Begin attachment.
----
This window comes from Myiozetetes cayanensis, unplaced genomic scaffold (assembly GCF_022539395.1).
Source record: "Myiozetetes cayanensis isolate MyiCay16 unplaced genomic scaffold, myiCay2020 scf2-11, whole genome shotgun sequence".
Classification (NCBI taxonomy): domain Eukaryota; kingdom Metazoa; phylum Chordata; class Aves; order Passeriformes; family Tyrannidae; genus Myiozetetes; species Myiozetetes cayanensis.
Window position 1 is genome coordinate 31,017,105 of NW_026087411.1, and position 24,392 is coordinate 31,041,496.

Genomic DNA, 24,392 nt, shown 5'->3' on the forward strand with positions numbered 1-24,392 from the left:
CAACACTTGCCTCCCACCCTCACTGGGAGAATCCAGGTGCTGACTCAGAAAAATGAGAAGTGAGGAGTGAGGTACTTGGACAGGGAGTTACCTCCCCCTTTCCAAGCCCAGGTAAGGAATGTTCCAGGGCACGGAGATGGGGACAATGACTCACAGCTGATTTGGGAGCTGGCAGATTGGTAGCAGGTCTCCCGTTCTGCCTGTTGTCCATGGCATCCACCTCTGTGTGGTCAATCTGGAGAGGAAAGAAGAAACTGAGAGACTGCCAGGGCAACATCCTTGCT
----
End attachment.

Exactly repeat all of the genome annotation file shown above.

This window comes from Myiozetetes cayanensis, unplaced genomic scaffold (assembly GCF_022539395.1).
Source record: "Myiozetetes cayanensis isolate MyiCay16 unplaced genomic scaffold, myiCay2020 scf2-11, whole genome shotgun sequence".
Classification (NCBI taxonomy): domain Eukaryota; kingdom Metazoa; phylum Chordata; class Aves; order Passeriformes; family Tyrannidae; genus Myiozetetes; species Myiozetetes cayanensis.
Window position 1 is genome coordinate 31,017,105 of NW_026087411.1, and position 24,392 is coordinate 31,041,496.

Genomic DNA, 24,392 nt, shown 5'->3' on the forward strand with positions numbered 1-24,392 from the left:
CAACACTTGCCTCCCACCCTCACTGGGAGAATCCAGGTGCTGACTCAGAAAAATGAGAAGTGAGGAGTGAGGTACTTGGACAGGGAGTTACCTCCCCCTTTCCAAGCCCAGGTAAGGAATGTTCCAGGGCACGGAGATGGGGACAATGACTCACAGCTGATTTGGGAGCTGGCAGATTGGTAGCAGGTCTCCCGTTCTGCCTGTTGTCCATGGCATCCACCTCTGTGTGGTCAATCTGGAGAGGAAAGAAGAAACTGAGAGACTGCCAGGGCAACATCCTTGCT